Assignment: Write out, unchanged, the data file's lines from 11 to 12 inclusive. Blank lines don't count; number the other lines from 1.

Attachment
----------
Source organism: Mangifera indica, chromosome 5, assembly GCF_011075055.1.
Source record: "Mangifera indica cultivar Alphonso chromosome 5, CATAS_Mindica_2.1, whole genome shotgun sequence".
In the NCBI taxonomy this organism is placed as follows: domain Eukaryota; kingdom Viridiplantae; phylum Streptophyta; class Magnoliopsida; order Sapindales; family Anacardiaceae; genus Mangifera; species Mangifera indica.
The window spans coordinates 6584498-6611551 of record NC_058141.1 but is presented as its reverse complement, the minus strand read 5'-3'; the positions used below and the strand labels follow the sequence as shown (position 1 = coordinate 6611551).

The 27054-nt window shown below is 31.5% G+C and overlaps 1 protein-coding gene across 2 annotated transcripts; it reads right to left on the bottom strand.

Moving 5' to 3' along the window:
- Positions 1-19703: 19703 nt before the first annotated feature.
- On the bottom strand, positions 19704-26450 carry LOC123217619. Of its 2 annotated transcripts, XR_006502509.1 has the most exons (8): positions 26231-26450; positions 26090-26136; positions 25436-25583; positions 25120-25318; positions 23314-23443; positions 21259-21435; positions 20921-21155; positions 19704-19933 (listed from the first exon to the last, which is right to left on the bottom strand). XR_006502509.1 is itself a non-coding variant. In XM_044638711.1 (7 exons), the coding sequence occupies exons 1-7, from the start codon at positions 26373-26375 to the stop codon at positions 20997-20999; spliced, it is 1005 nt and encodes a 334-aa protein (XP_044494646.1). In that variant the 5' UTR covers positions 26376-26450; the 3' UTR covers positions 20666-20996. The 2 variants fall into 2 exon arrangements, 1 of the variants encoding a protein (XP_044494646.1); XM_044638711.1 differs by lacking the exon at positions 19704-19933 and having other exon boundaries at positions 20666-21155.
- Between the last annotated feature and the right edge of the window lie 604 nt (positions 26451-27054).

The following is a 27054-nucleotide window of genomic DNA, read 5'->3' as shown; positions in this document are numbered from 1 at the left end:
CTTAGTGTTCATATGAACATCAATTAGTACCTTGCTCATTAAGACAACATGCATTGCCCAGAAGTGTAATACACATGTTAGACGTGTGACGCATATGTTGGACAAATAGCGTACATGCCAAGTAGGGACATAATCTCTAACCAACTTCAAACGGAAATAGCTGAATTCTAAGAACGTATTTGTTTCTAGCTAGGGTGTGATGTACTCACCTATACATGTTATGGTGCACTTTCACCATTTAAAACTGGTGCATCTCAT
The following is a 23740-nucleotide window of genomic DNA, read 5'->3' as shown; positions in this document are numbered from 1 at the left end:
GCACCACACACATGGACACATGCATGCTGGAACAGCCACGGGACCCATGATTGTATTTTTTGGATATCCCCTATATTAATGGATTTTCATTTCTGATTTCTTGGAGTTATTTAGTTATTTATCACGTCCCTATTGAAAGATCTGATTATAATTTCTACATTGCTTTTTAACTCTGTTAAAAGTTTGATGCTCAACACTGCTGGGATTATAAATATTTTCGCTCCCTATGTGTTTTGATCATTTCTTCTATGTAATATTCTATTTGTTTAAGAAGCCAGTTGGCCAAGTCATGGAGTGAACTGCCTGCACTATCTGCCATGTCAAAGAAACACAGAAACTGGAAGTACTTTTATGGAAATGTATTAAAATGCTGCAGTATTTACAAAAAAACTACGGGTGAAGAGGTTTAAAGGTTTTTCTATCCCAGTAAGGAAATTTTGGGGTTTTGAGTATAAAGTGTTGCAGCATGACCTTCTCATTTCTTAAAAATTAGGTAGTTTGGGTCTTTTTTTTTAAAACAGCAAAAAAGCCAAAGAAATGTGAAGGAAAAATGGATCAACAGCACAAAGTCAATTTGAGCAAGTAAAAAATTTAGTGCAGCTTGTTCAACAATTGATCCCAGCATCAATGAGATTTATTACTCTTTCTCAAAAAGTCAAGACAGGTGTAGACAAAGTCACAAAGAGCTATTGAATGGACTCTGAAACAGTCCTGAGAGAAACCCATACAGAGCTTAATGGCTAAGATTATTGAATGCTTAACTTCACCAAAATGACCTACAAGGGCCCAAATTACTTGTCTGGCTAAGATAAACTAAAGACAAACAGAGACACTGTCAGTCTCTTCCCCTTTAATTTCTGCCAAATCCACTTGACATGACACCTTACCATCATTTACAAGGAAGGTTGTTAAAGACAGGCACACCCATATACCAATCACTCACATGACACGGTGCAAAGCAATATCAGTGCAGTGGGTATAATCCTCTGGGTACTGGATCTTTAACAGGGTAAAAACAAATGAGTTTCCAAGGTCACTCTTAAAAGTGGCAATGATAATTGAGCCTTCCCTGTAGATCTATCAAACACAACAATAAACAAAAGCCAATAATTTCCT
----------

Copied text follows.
CTTAGTGTTCATATGAACATCAATTAGTACCTTGCTCATTAAGACAACATGCATTGCCCAGAAGTGTAATACACATGTTAGACGTGTGACGCATATGTTGGACAAATAGCGTACATGCCAAGTAGGGACATAATCTCTAACCAACTTCAAACGGAAATAGCTGAATTCTAAGAACGTATTTGTTTCTAGCTAGGGTGTGATGTACTCACCTATACATGTTATGGTGCACTTTCACCATTTAAAACTGGTGCATCTCAT
The following is a 23740-nucleotide window of genomic DNA, read 5'->3' as shown; positions in this document are numbered from 1 at the left end: